After about two and a half years of being "temporarily down for maintenance," the Tag Search function of this blog and that of the art gallery are now back up and running.
I had taken them down in September 2013 when I found an XSS vulnerability. While I'd meant to get them back up quickly, I ended up confusing myself into thinking that the code was beyond repair and abandoned it in favor of writing a new tag search from scratch. (Throwing out your whole existing codebase tends to be a terrible idea, but as with most terrible ideas, it seemed like this time, it was a good idea. It wasn't.)
One roadblock led to another, and I kept setting the project aside in favor of other things. Eventually, I got fed up enough to ask whether that old version was really as irreparable as I'd thought, and it turned out that the bug that looked so daunting was actually fairly trivial to find and fix once I knew where to look.
Here's where things currently stand: The old search is now online again and functional, with a few bugfixes and a cosmetic improvement or two over its previous live version. You can search for one or more tags, and it will return a list of all pages tagged with all the given tags. It ignores search terms that no pages are tagged with.
What it doesn't do, unfortunately, is sort the results. I'd like to have it display the most recent pages first, but currently it doesn't do that. Instead, it's displaying the results alphabetically, according to filename rather than title. I have yet to comb through the code to determine if it's even trying to sort anything, but in any case I'll have to make some bigger changes to enable it to grab post dates in the first place before it can use them for sorting.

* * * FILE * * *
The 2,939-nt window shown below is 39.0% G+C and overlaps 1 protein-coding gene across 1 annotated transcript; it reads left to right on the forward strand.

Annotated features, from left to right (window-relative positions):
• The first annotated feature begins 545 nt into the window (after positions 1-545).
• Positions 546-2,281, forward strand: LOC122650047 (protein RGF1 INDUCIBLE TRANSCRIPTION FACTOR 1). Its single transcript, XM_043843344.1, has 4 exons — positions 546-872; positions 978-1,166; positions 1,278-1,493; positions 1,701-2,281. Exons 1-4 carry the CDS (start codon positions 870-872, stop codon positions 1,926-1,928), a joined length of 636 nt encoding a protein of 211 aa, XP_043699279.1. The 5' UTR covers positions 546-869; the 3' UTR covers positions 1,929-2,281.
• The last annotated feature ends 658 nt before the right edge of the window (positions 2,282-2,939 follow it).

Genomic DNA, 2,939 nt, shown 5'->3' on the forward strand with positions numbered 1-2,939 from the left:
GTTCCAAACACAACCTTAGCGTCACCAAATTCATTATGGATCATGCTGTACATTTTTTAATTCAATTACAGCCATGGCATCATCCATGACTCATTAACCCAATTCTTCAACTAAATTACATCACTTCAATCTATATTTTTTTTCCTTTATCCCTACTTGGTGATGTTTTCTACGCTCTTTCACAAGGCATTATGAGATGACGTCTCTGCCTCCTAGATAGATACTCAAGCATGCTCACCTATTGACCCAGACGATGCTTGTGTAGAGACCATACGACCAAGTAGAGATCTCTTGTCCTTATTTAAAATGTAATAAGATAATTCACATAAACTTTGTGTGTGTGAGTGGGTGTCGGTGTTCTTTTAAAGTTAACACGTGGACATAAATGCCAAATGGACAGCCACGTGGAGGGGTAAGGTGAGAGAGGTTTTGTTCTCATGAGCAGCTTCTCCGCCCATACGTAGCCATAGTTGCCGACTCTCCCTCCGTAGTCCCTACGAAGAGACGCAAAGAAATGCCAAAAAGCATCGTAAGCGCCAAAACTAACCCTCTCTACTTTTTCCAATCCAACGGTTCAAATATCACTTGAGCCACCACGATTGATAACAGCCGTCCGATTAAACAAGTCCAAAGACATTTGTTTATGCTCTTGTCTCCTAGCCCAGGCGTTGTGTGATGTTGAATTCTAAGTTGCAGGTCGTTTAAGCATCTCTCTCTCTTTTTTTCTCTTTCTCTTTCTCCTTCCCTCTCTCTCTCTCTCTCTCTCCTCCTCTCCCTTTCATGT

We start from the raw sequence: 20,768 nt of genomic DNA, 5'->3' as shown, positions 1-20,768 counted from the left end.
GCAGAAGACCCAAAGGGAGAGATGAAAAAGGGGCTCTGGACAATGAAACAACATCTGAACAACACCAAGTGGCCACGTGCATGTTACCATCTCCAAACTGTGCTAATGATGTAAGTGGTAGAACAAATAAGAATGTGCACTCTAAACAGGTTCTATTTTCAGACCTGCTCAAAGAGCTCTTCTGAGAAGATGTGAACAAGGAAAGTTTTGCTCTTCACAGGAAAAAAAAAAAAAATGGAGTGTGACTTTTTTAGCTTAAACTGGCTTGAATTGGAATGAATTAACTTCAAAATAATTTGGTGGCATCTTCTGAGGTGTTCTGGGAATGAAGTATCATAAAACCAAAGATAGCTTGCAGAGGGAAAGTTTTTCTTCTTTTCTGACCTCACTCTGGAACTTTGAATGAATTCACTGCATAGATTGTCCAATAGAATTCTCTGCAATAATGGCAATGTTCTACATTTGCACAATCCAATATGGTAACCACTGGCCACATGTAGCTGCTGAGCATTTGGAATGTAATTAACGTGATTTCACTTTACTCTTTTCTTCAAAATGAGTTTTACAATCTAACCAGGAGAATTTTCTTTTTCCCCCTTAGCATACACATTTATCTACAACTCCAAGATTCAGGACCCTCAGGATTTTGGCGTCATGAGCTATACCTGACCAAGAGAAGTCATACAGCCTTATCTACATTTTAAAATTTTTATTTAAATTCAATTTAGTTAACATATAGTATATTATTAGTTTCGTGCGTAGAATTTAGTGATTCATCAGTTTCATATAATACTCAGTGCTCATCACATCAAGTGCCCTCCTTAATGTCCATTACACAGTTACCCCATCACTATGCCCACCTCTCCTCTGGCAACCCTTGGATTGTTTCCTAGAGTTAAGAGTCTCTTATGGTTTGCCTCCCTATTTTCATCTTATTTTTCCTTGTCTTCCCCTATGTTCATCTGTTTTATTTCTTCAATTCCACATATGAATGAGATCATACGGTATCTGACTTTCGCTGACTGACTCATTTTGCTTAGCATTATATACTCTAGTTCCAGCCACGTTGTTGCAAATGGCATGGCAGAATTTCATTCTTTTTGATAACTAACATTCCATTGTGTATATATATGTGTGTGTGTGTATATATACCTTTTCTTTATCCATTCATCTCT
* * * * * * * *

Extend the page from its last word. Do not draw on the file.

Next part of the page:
Meanwhile, for the "new" version, I have an SQLite database schema mostly hammered out, though I now realize that I'll need to add the post date to that as well. I also have a data-access class that is capable of setting up the database, but doesn't have methods to query it yet. The latest hurdle was deciding how to store dates (since SQLite doesn't have its own specific date/time data type and will let you stick any data of any type into most fields) and updating the schema and database-creation logic to match. Now, of course, I realize that this schema didn't have a place for the post date either, so it would have the same bug as the current version.
So while I'm going to keep that in my back pocket (in the spirit of "don't throw away code that works") so I'll have a starting point if I ever decide to migrate to SQLite, I'm going to keep the current version as the canonical version for now and (as Joel Spolsky recommends in the article linked above) just keep making incremental changes to it until it does what I need and stops being ugly. One day, it will be glorious. In the mean time, it will still work.